How to file RERA Case

How & When to file a complaint in RERA

The Real Estate (Regulation and Development) Act (RERA) came into effect on 1st May 2017, a year after it was passed by both the houses of parliament.It has shown a ray of hope to the homebuyers, they are optimistic about the implementation of the new law as it will protect their interests. However, the main question comes here into picture is that, whether people are aware how and when to register the complaints under the new RERA rules.

Digbijoy Bhowmik, head of policy, RICS, explains, “Complaints can be filed under Section 31 of the Real Estate (Regulation and Development) Act, 2016, either with the Real Estate Regulatory Authority or the adjudicating officer. Such complaints may be against promoters, allottees and/or real estate agents. Most state government rules, made appurtenant to the RERA, have laid out the procedure and form, in which such applications can be made. In the case of Chandigarh UT or Uttar Pradesh, for instance, these are placed as Form ‘M’ or Form ‘N’ (common with most other states and union territories).”

In the new RERA rules to register a complaint, it is required to be in a prescribed format under the respective state rules. The complaint can be filed with respect to a project registered under RERA, within the prescribed time limit, for violation or contravention of provisions of the act or the rules or regulations framed under RERA.

Registering a case under RERA

Ameet Hariani, managing partner, Hariani & Co, points out that “As far as Maharashtra is concerned, the rules with respect to lodging a complaint with the RERA authority, have been notified. Any person who has an interest in the project, can file an application with the RERA authority. The application can also be filed online, as per the format available. The complainant must provide:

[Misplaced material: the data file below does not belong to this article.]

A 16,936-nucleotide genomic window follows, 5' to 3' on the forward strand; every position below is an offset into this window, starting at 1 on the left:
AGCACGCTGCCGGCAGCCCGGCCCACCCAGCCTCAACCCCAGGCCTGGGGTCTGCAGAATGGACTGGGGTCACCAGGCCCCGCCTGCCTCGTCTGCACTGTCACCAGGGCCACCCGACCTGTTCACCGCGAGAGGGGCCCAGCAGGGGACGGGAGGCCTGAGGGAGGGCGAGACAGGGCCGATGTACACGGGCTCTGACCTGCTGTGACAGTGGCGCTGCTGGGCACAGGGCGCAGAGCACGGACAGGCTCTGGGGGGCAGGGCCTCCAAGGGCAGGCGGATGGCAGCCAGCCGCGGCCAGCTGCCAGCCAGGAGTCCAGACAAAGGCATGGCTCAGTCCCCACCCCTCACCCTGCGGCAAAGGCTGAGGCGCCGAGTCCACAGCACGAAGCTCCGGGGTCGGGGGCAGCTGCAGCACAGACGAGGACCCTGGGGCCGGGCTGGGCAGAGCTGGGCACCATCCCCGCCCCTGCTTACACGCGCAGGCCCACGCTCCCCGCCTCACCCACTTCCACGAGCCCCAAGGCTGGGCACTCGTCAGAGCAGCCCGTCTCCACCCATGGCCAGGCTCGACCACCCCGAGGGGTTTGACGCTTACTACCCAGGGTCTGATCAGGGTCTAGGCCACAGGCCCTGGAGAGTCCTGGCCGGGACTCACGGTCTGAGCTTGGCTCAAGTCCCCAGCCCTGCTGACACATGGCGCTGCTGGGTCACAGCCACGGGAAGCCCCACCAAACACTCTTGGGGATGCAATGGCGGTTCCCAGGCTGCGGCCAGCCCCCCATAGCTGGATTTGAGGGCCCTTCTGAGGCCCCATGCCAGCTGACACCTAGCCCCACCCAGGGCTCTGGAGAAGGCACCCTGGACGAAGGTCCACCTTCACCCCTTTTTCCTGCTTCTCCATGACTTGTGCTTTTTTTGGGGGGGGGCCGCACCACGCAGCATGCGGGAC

• The information of the applicant and the respondent.
  • The registration number and address of the project.
  • A concise statement of facts and grounds of claim.
  • The reliefs and interim reliefs, if any, sought.”

To begin proceedings before the adjudicating officer for compensation under RERA, the complainant needs to file a similar application. This application must also be made in the prescribed format and must contain informations similar to those required in the application to the RERA authority, Hariani adds.

What should be done with the pending cases under NCDRC?

Experts pointed out that real estate cases under the National Consumer Disputes Redressal Commission (NCDRC), can take a lot of time for final adjudication, owing to the bulk of cases pending before the commission. The Real Estate Act, hence, may provide for speedy disposal and prove to be more effective than the NCDRC, vis-à-vis judgment and realisation of compensation under Sections 12, 14, 18 and 19 of the RERA.

“For cases pending before the NCDRC or other consumer fora, the complainants/ allottees can withdraw the case and approach the authority under the RERA. Other offences (except complaints under Section 12, 14, 18 and 19) can be filed before the RERA authority,” explains Ajay Monga, partner at SNG & Partners law firm.

Time limit for dispute resolution under RERA

There is no specific time bound provided in the RERA rules, for filing a complaint. Hariani explains, “Complainants under RERA, will require to comply with the time periods for initiating proceedings, as prescribed in the Limitation Act, 1963. The time periods under this Act vary, based on the specific claims. In addition, in order to seek urgent interim relief, it would be advisable to approach the RERA authority as soon as possible, after the action causing the complaint takes place.”

The advantages of filing a case under the RERA

  • Speedy disposal of complaints.
  • Requirement of financial discipline by the promoters.
  • Transparency.
  • No ambiguity in area measurements.
  • Promoters are liable for compensation for delayed delivery.
  • Adjudicating mechanism to be in place.